This week I am listening to some tracks by The Big Drops, a New Jersey-based act who seem to have beamed here direct from a hazy, psychedelic recreation of the 1960s, which is an entirely Good Thing as far as I am concerned.
I knew about Comus back in the early 1970s. They tended to get lumped in with people like the Third Ear Band, because of their general weirdness, and also with the Incredible String Band.
Anyway, I knew about them and my cousin liked them a lot, but he was weird. He liked the Holy Modal Rounders as well.
I was reminded of them yesterday because I was looking up Opeth on Wikipedia and that led me on to look at the article about Storm Corrosion, the Steven Wilson/Mikael Åkerfeldt collaboration from a couple of years ago. That article mentioned Comus as an inspiration for the Storm Corrosion album. I made a mental note to check on YouTube to see if their first album was there and, lo and behold, here it is.
I think that some people here might like it, certainly I think it will strike a chord with Beth and maybe Chris too.
Not really relevant to this week’s RR topic, but personally I was euphoric to find this album in Fopp in Bristol yesterday, and it was only £7 too!
It is the 1970 first album by English folk-rock ensemble Trees and is entitled The Garden Of Jane Delawney.
I only really ever knew the band from their inclusion on the CBS sampler album Fill Your Head With Rock which had included the delicate title track of this album. I have to say that it sat pretty uneasily with the blues rock of the likes of Janis Joplin, Blood, Sweat and Tears and Johnny Winter but it was a pretty intriguing song.
Now, to the album itself.
Yes, it owes a huge debt to Fairport Convention but it is also distinctive enough to prevent it being written off as mere plagiarism.
The band comprised;
Bias Boshell – bass guitar, guitar, vocals
Celia Humphris – lead vocals
Barry Clarke – lead guitar
David Costa – acoustic guitars
Unwin Brown – drums
According to Wikipedia;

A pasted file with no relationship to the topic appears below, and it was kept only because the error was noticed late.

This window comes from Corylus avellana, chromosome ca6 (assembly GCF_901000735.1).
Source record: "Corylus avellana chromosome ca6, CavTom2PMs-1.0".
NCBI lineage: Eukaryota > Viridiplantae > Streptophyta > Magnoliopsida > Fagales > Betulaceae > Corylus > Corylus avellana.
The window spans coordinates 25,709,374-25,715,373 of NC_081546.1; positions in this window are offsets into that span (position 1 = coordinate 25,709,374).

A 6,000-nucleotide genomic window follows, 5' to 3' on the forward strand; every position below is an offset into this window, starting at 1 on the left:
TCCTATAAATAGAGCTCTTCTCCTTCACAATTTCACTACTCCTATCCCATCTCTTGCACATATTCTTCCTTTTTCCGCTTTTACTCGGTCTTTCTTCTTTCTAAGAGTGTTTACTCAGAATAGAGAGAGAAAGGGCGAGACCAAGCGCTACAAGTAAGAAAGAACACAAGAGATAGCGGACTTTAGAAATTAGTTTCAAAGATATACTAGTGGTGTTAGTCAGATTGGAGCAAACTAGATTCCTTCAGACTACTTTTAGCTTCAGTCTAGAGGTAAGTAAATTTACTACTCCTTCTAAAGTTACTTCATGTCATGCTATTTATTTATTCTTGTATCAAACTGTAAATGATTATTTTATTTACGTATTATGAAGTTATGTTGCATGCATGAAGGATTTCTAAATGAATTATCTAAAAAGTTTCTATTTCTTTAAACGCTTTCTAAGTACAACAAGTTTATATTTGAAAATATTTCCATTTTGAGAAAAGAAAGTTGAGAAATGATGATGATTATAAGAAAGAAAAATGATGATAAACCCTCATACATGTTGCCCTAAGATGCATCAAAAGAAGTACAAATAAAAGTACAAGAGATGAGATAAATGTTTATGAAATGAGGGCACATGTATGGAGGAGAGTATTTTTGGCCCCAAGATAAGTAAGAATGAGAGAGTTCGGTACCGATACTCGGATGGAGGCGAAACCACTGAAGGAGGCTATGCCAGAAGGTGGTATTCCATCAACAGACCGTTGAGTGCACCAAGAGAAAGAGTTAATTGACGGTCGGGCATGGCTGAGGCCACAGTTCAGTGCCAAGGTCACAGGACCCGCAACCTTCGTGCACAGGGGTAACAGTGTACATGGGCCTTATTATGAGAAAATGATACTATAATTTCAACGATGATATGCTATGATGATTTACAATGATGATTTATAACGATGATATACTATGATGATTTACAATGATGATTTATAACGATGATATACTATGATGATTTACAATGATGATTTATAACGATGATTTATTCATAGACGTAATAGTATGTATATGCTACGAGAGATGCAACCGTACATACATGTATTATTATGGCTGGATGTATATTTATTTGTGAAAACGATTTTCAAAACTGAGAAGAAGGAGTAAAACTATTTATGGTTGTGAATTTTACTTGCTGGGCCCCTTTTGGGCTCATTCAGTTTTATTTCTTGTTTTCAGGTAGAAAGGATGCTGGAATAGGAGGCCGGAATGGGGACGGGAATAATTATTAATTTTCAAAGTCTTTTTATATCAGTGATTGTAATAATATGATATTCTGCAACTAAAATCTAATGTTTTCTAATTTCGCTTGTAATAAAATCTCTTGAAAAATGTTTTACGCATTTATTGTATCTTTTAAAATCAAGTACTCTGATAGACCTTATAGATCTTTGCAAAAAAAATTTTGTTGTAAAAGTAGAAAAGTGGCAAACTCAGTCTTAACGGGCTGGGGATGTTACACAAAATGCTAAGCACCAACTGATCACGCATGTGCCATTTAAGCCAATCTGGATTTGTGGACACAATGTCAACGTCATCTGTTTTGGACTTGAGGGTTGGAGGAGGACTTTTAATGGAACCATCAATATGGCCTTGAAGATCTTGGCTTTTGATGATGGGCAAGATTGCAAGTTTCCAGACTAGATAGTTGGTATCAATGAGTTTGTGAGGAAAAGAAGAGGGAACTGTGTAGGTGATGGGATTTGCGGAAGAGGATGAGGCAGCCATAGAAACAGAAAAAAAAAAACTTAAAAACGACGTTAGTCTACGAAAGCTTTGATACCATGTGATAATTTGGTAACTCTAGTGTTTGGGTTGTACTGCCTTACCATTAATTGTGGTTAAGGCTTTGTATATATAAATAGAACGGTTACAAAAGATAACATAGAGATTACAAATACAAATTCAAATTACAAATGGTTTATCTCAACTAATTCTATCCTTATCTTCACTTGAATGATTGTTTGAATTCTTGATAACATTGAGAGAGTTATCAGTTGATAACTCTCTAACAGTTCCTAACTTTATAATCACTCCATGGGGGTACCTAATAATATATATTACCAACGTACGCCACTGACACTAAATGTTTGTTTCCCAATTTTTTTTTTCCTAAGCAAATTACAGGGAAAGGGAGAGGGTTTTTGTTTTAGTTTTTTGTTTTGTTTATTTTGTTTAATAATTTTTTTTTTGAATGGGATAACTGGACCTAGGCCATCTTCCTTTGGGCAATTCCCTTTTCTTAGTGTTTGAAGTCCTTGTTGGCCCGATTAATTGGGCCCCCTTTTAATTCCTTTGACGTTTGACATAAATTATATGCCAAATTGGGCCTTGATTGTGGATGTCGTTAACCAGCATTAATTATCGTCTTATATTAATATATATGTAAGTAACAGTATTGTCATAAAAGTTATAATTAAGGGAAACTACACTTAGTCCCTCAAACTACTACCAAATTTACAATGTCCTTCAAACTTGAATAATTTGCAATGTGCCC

Trees was an English folk rock band that existed between 1969 and 1972. Although the group met with little commercial success in their time, the reputation of the band has grown over the years. Like other folk contemporaries, Trees music was influenced by Fairport Convention, but with a heavier and more psychedelic edge. The group’s material was divided between adaptations of traditional songs and original compositions.
Trees produced two studio albums, both in 1970, The Garden of Jane Delawney and On The Shore. The latter featured cover artwork by the Hipgnosis studio.
The original band disbanded after recording the two albums. A second Trees incarnation formed and played until 1973, this group featured Celia Humphris, Barry Clarke, David Costa, Barry Lyons (ex-Mr Fox), Alun Eden (also ex-Mr Fox) and Chuck Fleming (ex-JSD Band). Recordings by this line-up can be found on bootleg releases.
Both studio albums have been released on CD. In addition, a deluxe two disc edition of On the Shore was released in 2007, containing previously unreleased material. A new edition of the debut album followed in 2008, also containing previously unreleased material as well as some new recordings.
The version of the album I bought is the 2008 reissue and the track listing is;
1. Nothing Special
2. The Great Silkie
3. The Garden Of Jane Delawney
4. Lady Margaret
6. She Moved Thro’ The Fair
9. Snail’s Lament
10. She Moved Thro’ The Fair
11. Pretty Polly
12. Black Widow
13. Little Black Cloud (Suite)
Tracks 9-13 are bonus ones, 12 and 13 being recorded in 2008 apparently.
I think that this album is actually pretty special, it has a real charm and some of the psychedelic guitar passages seem, to my mind, to be precursors of the kind of things that Mazzy Star were doing in the 1990s.